381 F3d 615 United States v. Jones

381 F.3d 615

UNITED STATES of America, Plaintiff-Appellee,
Darrell JONES, Defendant-Appellant.

No. 02-1669.

United States Court of Appeals, Seventh Circuit.

Argued May 27, 2004.

Decided August 20, 2004.

Appeal from the United States District Court for the Southern District of Illinois, Patrick Murphy, Chief Judge.

Angela Scott (argued), Office of the United States Attorney, Fairview Heights, IL, for Plaintiff-Appellee.

Charles W. Courtney, Jr., Jennifer L. Barbieri (argued), Courtney, Clark & Associates, Belleville, IL, for Defendant-Appellant.

Before FLAUM, Chief Judge, and MANION and KANNE, Circuit Judges.

KANNE, Circuit Judge.

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On October 19, 2001, a federal grand jury returned a four-count indictment charging Darrell Jones with three counts of distributing over five grams of crack cocaine and one count of possessing with the intent to distribute more than five grams of crack cocaine and cocaine powder. See 21 U.S.C. § 841. On December 12, Jones pled guilty to all four counts of the indictment, pursuant to a written plea agreement in which he waived his right to appeal his sentence. The next day, Jones attempted to withdraw his guilty plea. The district court, on December 17, denied Jones's motion without holding an evidentiary hearing. The district court proceeded to sentence Jones to 360 months in prison under the United States Sentencing Guidelines. We affirm the district court's decision to deny Jones's motion to withdraw his guilty plea without an evidentiary hearing, and we decline to review Jones's sentence as his plea bargain included a valid waiver of his right to appeal.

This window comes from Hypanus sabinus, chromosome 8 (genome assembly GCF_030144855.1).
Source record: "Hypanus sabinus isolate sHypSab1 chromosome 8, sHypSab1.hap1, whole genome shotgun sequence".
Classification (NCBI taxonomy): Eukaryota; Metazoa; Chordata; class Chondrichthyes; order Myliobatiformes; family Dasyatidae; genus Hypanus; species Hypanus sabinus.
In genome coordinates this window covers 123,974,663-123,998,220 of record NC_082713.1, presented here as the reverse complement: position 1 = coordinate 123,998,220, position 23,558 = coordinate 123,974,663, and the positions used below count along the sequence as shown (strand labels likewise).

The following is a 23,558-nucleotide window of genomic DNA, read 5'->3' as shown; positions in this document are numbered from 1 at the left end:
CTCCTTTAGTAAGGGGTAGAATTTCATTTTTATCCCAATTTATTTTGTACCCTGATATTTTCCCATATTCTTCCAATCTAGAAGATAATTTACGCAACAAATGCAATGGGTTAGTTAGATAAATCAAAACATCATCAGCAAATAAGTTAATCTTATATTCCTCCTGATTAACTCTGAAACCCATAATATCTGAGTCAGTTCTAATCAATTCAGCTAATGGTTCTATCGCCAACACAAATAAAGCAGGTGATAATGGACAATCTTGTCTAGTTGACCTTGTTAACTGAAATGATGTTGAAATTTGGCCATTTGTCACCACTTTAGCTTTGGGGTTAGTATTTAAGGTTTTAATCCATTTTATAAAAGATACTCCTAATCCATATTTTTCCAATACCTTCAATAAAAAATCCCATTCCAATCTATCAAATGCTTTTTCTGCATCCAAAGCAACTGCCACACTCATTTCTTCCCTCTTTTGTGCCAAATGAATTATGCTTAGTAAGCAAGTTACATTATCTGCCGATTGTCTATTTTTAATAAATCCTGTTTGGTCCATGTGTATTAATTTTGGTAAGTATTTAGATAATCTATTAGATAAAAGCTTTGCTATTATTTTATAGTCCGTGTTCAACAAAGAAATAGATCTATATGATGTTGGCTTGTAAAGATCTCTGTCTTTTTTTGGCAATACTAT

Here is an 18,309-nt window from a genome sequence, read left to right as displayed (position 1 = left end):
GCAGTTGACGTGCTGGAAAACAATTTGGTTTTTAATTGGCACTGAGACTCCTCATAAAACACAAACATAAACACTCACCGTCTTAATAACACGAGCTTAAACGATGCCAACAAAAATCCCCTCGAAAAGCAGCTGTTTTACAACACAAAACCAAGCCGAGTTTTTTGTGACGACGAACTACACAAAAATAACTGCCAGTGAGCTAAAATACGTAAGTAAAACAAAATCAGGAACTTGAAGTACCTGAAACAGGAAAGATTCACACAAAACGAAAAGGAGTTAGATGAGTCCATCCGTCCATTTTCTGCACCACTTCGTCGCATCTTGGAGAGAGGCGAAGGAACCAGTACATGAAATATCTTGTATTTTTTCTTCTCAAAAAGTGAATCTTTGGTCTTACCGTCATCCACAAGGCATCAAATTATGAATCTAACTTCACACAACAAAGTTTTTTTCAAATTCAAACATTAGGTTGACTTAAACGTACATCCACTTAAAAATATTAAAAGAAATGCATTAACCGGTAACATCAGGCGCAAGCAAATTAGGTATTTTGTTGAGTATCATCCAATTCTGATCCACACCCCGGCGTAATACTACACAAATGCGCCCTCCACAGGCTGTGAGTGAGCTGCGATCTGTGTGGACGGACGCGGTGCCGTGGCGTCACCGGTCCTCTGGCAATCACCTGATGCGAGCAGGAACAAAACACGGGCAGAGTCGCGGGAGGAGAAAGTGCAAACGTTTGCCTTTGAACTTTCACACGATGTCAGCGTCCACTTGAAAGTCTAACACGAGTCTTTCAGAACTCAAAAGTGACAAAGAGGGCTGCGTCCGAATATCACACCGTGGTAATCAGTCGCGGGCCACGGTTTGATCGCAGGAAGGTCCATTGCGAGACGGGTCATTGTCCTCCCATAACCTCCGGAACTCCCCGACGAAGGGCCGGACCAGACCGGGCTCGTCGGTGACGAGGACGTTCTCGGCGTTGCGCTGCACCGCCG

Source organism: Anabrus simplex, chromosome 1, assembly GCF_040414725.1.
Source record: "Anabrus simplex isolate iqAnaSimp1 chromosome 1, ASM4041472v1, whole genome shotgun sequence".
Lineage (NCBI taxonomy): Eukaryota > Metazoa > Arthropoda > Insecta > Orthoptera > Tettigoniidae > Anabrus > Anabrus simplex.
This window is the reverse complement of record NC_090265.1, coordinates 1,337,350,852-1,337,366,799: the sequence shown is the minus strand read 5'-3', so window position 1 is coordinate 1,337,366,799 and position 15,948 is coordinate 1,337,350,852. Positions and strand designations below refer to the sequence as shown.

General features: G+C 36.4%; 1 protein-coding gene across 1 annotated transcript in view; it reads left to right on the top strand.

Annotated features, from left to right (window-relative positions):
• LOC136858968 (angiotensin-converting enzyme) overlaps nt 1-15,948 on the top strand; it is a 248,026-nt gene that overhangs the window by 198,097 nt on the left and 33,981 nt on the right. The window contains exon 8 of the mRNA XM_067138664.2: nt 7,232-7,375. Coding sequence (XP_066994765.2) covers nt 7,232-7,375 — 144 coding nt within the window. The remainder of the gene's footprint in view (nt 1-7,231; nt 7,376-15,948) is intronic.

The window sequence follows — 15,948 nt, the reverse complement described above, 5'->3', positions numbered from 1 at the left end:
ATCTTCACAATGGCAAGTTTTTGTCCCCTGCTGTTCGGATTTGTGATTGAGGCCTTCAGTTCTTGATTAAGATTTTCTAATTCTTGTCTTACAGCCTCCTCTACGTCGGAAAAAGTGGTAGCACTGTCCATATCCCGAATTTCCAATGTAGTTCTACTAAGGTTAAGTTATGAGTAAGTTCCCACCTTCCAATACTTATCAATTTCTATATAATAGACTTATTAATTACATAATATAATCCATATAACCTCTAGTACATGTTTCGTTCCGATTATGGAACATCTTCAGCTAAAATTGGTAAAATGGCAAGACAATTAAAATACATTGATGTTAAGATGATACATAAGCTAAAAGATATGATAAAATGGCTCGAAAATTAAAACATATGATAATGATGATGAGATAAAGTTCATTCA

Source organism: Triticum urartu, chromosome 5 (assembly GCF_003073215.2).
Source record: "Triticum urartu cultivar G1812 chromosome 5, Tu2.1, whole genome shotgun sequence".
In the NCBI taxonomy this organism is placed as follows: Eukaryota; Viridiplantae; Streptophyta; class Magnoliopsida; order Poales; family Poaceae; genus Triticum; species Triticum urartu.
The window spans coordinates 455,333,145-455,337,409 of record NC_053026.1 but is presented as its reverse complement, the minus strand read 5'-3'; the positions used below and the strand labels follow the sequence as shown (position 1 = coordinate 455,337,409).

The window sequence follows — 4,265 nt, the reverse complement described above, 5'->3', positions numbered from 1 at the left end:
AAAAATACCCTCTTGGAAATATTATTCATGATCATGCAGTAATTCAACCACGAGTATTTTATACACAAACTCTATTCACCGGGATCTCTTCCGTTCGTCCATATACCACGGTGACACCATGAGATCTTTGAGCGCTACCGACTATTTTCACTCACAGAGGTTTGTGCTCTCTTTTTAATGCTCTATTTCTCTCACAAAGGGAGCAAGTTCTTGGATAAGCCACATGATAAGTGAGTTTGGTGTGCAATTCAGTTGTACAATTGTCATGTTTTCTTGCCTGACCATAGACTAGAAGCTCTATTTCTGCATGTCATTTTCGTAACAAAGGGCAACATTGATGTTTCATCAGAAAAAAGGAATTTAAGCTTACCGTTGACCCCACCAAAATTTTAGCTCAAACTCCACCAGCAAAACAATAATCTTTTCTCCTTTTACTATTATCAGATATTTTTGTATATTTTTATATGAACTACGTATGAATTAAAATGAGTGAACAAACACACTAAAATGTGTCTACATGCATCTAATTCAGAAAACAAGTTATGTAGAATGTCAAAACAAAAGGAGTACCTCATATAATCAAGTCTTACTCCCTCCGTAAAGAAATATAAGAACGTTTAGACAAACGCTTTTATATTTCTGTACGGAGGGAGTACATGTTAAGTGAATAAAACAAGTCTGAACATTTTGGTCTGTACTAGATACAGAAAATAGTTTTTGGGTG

I. History


After the authorities completed a series of audiotaped drug transactions with Jones through cooperating individuals, he was arrested on July 13, 2001.1 Jones waived his Miranda rights and provided a written statement outlining his lengthy involvement in cocaine sales. Jones even turned over to police quantities of crack cocaine, powder cocaine, and two firearms he kept in his East St. Louis, Illinois, residence.2 Jones initially pled not guilty, but given the strong evidence against him, he entered into a plea agreement with the government.


Jones agreed to plead guilty to all four counts in the indictment. The plea agreement set out the government's belief that Jones's sentencing range would be 262-327 months and Jones's belief that his sentencing range would be 210-262 months. Jones acknowledged that neither of these numbers were binding on the court should it accept the guilty plea and plea agreement. Jones agreed "that the total amount of cocaine base, commonly known as `crack' cocaine attributable to the defendant, to be used in calculating his relevant offense conduct, would be more than one point five kilograms[.]" (Plea Agreement at 5.)